SEAS recently wrapped up a two day US Sailing Safety at Sea course. The two-day version meets World Sailing’s offshore requirements, but more directly important to us sailors, it had a hands-on component. Day one consisted of traditional conference style presentations on important topics related to offshore safety and survival, and on Sunday in the Sheboygan North High School pool, wearing full foul weather gear and inflatable life jackets, learning survival and rescue skills. Yes, it was fun, and a valuable learning experience. I encourage this course to anyone and everyone.
With safety on the mind, I am going to run a short series for the next three months in this column focused on a safety topic. Much of the information can be found in greater detail in US Sailing’s Safety at Sea book and through their website http://www.ussailing.org/safety/. Other great resources include Chapman’s Piloting and Seamanship and The Annapolis Book of Seamanship. This month will be on personal flotation devices (PFDs), April will cover cold water topics, and May will follow up with some essential safety gear and tricks to training your crew. While Safety at Sea is focused on offshore I will try and address topics for our nearshore audience as well.
The fundamental truth reinforced by statistics is we should be wearing our lifejackets at all times. In 2016 the US Coast Guard counted 4,463 accidents and 701 deaths. For events in which the cause of death was known, 80% (509) were from drowning and 83% of those who drown were not wearing a life jacket.
The USCG requires all boaters to have a lifejacket easy to access and able to be put on quickly in the case of an emergency and Federal law requires children under the age of 13 to wear an approved PFD while on federally controlled waters. Everyone on board a personal watercraft (think Jet Ski) must be wearing their PFD.
- Properly fit the wearer
- Be USCG approved
- ·In good condition
- No tears
- No fading
- No broken snaps or zippers
- Be readily accessible in an emergency
If you plan to spend time on the water it’s worth the investment in a lifejacket that is comfortable and fits your needs. There are a lot of different Type III life jackets on the market to fit different sport, mobility, and comfort characteristics. A comfortable life jacket that is fitted to your preference can be easy to forget you are wearing! If you choose not to wear your life jacket make sure you properly fit one prior to getting underway and store it in an easy to grab place. For day sailing, or most nearshore daylight activities a Type III will be a solid choice. Add a quality whistle and you should be suited to most situations that may arise.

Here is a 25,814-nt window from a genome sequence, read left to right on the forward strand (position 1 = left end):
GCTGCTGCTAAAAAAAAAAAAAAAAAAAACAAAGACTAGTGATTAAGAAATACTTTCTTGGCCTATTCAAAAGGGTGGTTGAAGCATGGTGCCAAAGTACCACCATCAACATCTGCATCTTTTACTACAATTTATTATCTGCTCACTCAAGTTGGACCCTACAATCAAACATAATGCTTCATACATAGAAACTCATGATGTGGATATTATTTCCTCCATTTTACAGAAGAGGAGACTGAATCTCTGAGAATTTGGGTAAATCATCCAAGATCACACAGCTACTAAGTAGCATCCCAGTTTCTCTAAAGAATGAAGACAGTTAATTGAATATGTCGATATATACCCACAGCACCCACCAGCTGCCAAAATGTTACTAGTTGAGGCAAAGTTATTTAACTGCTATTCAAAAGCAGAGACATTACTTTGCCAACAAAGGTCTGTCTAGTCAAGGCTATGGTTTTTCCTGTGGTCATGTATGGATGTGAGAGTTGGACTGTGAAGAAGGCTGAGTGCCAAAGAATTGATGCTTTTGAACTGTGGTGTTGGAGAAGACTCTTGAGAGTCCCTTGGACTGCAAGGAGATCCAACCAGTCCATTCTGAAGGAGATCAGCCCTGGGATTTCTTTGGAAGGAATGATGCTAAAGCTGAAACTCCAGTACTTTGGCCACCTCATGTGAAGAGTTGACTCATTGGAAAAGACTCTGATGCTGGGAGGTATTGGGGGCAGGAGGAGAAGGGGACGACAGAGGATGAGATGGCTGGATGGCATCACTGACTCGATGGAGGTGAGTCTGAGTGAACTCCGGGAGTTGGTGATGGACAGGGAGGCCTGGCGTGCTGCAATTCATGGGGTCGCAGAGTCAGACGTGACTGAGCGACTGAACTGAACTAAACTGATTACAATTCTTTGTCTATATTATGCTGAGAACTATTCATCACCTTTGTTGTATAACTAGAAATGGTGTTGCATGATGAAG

For distance and night sailors, it is worth the research and investment in the technology of inflatable life jackets/harness combinations offered on the market today. Anyone venturing offshore should invest in their own PFD. Offshore means it could take dramatically longer for help to arrive and if sailing at night you need to consider visibility a critical factor.
Traits to look for in an offshore inflatable:
- 150N of buoyancy
- Leg straps
- Reflective tape
- Strobe light
- Quality Whistle
Inflatable life jackets with harness attachments are designed to be worn around the rib cage to avoid injury from a sudden stop at the harness point. They should be snug but not tight and leg straps can be left slightly loose as most models are easy to adjust in the water.
It is important to familiarize yourself with your inflatable life jacket as they are not as intuitive as the foam version. Some inflatables deploy automatically when in the water while others require the manual pull of a lanyard to deploy. If there is a failure with the CO2 deployment you need to know where the manual inflate tube is to blow into.
To familiarize yourself with your inflatable life jacket it makes sense to inflate annually with lung power (deploying the CO2 cartage puts more pressure on the seams and while it is good to do a few times for familiarization it is better not to annually). This will allow you to know what gear you have, where it is, and how the lifejacket fits. Make sure to leave it inflated for a bit to ensure there are no leaks. Check that your inflation system is still in working order and replace if necessary.
Most manufacturers have created easy to follow repacking instructions for their lifejackets so don’t let that scare you away!
The topic of lifejackets and personal floatation devices can be extensive and this is only a small bite of all the information and considerations to make. What is important to keep in mind is the value of wearing one and at the very least have a safe, ready-to-go vest or inflatable with you at all times!